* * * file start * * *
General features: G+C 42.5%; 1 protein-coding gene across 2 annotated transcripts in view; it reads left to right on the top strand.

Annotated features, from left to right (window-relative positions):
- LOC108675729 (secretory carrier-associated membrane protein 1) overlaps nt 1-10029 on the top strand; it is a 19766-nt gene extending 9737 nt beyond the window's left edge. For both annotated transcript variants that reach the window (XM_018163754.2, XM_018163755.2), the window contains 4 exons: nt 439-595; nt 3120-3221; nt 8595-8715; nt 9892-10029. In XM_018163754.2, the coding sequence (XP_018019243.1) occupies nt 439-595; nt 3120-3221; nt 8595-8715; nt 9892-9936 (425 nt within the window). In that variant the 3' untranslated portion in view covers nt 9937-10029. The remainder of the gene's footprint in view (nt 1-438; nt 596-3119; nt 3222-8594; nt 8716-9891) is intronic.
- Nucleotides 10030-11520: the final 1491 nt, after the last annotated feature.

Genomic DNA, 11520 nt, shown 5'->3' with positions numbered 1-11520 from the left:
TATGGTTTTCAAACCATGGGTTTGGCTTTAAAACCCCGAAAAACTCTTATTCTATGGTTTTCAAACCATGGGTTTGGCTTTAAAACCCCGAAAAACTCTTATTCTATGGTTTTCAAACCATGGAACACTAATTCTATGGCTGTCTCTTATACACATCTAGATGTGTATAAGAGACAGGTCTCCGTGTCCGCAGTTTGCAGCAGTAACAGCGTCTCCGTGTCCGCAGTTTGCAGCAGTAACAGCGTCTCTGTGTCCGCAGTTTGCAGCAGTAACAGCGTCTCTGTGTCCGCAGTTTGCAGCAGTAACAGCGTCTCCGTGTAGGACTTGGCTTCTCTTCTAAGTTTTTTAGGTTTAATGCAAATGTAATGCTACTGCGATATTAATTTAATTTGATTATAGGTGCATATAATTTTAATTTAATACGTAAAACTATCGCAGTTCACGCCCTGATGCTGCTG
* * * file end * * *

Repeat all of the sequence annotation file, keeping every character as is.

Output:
General features: G+C 42.5%; 1 protein-coding gene across 2 annotated transcripts in view; it reads left to right on the top strand.

Annotated features, from left to right (window-relative positions):
- LOC108675729 (secretory carrier-associated membrane protein 1) overlaps nt 1-10029 on the top strand; it is a 19766-nt gene extending 9737 nt beyond the window's left edge. For both annotated transcript variants that reach the window (XM_018163754.2, XM_018163755.2), the window contains 4 exons: nt 439-595; nt 3120-3221; nt 8595-8715; nt 9892-10029. In XM_018163754.2, the coding sequence (XP_018019243.1) occupies nt 439-595; nt 3120-3221; nt 8595-8715; nt 9892-9936 (425 nt within the window). In that variant the 3' untranslated portion in view covers nt 9937-10029. The remainder of the gene's footprint in view (nt 1-438; nt 596-3119; nt 3222-8594; nt 8716-9891) is intronic.
- Nucleotides 10030-11520: the final 1491 nt, after the last annotated feature.

Genomic DNA, 11520 nt, shown 5'->3' with positions numbered 1-11520 from the left:
TATGGTTTTCAAACCATGGGTTTGGCTTTAAAACCCCGAAAAACTCTTATTCTATGGTTTTCAAACCATGGGTTTGGCTTTAAAACCCCGAAAAACTCTTATTCTATGGTTTTCAAACCATGGAACACTAATTCTATGGCTGTCTCTTATACACATCTAGATGTGTATAAGAGACAGGTCTCCGTGTCCGCAGTTTGCAGCAGTAACAGCGTCTCCGTGTCCGCAGTTTGCAGCAGTAACAGCGTCTCTGTGTCCGCAGTTTGCAGCAGTAACAGCGTCTCTGTGTCCGCAGTTTGCAGCAGTAACAGCGTCTCCGTGTAGGACTTGGCTTCTCTTCTAAGTTTTTTAGGTTTAATGCAAATGTAATGCTACTGCGATATTAATTTAATTTGATTATAGGTGCATATAATTTTAATTTAATACGTAAAACTATCGCAGTTCACGCCCTGATGCTGCTG